crokky Tue 22-Sep-09 16:29:35

oh yes, blu is quite right, should be fine without an overnight stay. None of the babies and children on the ward with us needed to stay overnight, apart from one and that was because his surgery was quite late in the day.

BunnyLebowski Tue 22-Sep-09 16:40:55

Thanks Blu and crokky. Good to hear from others that have been through similar.

Yes it will be a day procedure and DP has promised to take the few days after surgery as well as the day of the op off work so we can both be there for dd. I imagine she won't be a happy wee bunny.

The risks from the op are minimal but as you say Blu they are obliged to inform you of them.

In the long run a few days of discomfort and grumpiness are infinitely better than her having this thing in her mouth long term.

I feel more calm now. Thanks for your advice.

crokky Tue 22-Sep-09 16:51:15

She might not be too bad re the grumpiness. My DS had an operation on his foot and the whole thing was heavily bandaged. Having spent a couple of hours sleeping off the anaesthetic, he proceeded to get off the bed and RUN!! across the ward. The GA doesn't knock them about much usually, but your DD might have a bit of soreness where they operate on her lip - they will give her painkillers tailored to her bodyweight whilst she is in surgery so she will not wake up in pain. Only thing is, when they first come round from the GA, they are quite grumpy and disorientated, but it wears off quickly, especially after a good sleep (she will be v tired after GA).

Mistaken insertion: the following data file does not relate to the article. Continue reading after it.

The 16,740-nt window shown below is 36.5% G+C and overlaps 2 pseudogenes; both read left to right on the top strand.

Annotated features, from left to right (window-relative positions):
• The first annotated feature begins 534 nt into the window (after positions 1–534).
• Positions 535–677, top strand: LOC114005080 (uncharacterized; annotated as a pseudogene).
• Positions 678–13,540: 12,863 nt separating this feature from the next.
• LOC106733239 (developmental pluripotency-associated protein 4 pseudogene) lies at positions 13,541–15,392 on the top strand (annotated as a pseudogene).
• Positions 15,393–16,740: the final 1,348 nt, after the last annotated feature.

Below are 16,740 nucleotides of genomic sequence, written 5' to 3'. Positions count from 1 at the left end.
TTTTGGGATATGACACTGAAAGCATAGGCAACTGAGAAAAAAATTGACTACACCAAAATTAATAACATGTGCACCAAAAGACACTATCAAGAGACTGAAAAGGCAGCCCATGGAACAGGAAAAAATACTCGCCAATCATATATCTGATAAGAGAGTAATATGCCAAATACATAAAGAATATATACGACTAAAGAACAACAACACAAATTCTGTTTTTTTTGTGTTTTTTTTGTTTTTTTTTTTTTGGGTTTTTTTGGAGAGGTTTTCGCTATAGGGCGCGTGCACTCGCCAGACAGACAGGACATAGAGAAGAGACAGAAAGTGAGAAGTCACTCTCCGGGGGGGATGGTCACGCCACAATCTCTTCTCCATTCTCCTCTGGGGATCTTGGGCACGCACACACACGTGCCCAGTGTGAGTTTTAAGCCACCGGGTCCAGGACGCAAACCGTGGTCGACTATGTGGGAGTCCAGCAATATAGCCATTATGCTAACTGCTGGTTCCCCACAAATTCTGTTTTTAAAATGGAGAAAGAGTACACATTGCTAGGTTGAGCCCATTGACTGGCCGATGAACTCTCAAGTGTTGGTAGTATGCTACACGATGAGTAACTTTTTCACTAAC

sunburntats Tue 22-Sep-09 16:58:06

just looked at your bruises......WOW you are well ard with them!

daft bint! LOL grin

Blu Tue 22-Sep-09 17:40:52

It is v good that you will have someone with you for the op - the staff will be very helpful, and are used to seeing parents and babies through opeations - it will all seem quite routine and re-assuring in the day. BUT there is nothing like seeing them anaesthetised and leaving them on the trolley. You hold it together to be calm so as not to alarm them, but i don't know anyone who doesn't cry seing them flop out. I have done it 8 times and always cry.

They will let you hold her while she goes to sleep - that will be fine - and hopefully they will use the gas. She may struggle, but the more they struggle the faster it knocks them out - it takes less than 10 secs, I promise you. And you have to think 'how often has she struggled having her shoes / clothes put on'!

But DS had a big leg operation when he was 11m, and had a thigh length plaster-cast. He woke up, giggled a lot, ate several yogurst, looked a bit surprised at the cast and crawled across the floor at top speed. As soon as we got home he managed to crawl up stairs.

I very much doubt she will be upset for several days, but it's re-assuring to have plans in place.